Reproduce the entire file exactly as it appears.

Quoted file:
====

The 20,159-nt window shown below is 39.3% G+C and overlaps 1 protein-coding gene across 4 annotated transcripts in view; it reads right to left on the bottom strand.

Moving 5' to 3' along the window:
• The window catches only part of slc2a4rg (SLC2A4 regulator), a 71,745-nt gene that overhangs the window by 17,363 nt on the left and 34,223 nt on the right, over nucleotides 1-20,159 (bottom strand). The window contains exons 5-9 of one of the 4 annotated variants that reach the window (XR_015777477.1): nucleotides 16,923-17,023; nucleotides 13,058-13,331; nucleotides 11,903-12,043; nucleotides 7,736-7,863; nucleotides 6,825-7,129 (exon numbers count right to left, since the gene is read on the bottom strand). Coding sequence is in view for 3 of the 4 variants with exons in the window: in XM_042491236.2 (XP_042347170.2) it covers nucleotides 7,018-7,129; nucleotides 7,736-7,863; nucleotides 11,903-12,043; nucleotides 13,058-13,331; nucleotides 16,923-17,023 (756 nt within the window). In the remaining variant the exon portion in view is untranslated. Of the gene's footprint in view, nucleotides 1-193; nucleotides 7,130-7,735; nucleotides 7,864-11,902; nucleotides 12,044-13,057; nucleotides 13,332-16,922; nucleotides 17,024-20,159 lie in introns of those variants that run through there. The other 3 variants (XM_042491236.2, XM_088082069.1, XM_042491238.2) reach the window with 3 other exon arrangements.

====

The 20,159-nt window shown below is 39.3% G+C and overlaps 1 protein-coding gene across 4 annotated transcripts in view; it reads right to left on the bottom strand.

Moving 5' to 3' along the window:
• The window catches only part of slc2a4rg (SLC2A4 regulator), a 71,745-nt gene that overhangs the window by 17,363 nt on the left and 34,223 nt on the right, over nucleotides 1-20,159 (bottom strand). The window contains exons 5-9 of one of the 4 annotated variants that reach the window (XR_015777477.1): nucleotides 16,923-17,023; nucleotides 13,058-13,331; nucleotides 11,903-12,043; nucleotides 7,736-7,863; nucleotides 6,825-7,129 (exon numbers count right to left, since the gene is read on the bottom strand). Coding sequence is in view for 3 of the 4 variants with exons in the window: in XM_042491236.2 (XP_042347170.2) it covers nucleotides 7,018-7,129; nucleotides 7,736-7,863; nucleotides 11,903-12,043; nucleotides 13,058-13,331; nucleotides 16,923-17,023 (756 nt within the window). In the remaining variant the exon portion in view is untranslated. Of the gene's footprint in view, nucleotides 1-193; nucleotides 7,130-7,735; nucleotides 7,864-11,902; nucleotides 12,044-13,057; nucleotides 13,332-16,922; nucleotides 17,024-20,159 lie in introns of those variants that run through there. The other 3 variants (XM_042491236.2, XM_088082069.1, XM_042491238.2) reach the window with 3 other exon arrangements.